It is widely known that there are so many benefits of playing an instrument on the brain. Learning to play an instrument stimulates the creative sensors, which can have amazing effect.
Music affects our brains in a variety of ways, and in a surprising number of different areas too. Music affects our mood, our response to things, our ability to exercise, our attention span, our reasoning skills... even our choice of music can reflect and affect our personality (see this article here from buffer '8 surprising ways music affects and benefits our brain' to see if you agree!)
When you not only listen to music but learn to play music, you are using many different areas of the brain; the motor cortex that controls movement is used when you are physically playing an instrument, the corpus callosum connect both side of the brain which is used particularly when you have to use two hands when playing an instrument and the sensory cortex controls tactile feedback when making music.
When you are not just listening to music but learning to play a musical instrument you are simultaneously engaging all these areas of your brain at once, making them work together more efficiently - every time you practice your brain gets more and more efficient!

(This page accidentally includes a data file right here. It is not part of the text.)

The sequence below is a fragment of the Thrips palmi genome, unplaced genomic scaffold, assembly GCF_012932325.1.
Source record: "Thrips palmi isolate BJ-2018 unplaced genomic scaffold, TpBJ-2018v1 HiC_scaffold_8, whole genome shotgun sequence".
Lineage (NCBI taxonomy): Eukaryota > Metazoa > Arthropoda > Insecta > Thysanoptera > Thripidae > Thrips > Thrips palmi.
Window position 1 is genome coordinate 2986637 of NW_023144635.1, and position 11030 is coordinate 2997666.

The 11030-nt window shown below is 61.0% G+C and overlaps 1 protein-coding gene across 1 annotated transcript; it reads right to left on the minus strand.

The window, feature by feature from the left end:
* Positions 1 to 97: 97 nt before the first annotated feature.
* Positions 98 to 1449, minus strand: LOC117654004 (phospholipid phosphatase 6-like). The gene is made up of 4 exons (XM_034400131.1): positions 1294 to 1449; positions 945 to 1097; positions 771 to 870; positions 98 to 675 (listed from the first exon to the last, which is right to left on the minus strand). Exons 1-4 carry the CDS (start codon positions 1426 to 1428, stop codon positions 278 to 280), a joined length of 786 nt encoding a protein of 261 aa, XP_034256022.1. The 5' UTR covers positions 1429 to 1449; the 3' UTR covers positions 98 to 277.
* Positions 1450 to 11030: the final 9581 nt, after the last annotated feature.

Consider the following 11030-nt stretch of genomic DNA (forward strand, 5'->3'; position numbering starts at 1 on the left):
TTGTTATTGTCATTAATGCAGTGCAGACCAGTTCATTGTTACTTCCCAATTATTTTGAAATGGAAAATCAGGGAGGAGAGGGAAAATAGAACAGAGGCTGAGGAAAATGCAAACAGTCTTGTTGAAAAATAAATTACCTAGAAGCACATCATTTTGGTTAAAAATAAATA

Sounds quite complicated, you can watch below how playing a musical instrument really benefits your brain in this ted ed video…
The interest in the effects of music on the brain has led to research called neuromusicology, which explores how the nervous system reacts to the brain. Evidence so far has found that music activates every known part of the brain. When comparing brain scans of musicians to non musicians, musicians have bigger, better connected and more sensitive brains!
For more information on how music affects and develops the brain you can read the full article on bebrainfit.com.
Read more about the Benefits of Music here.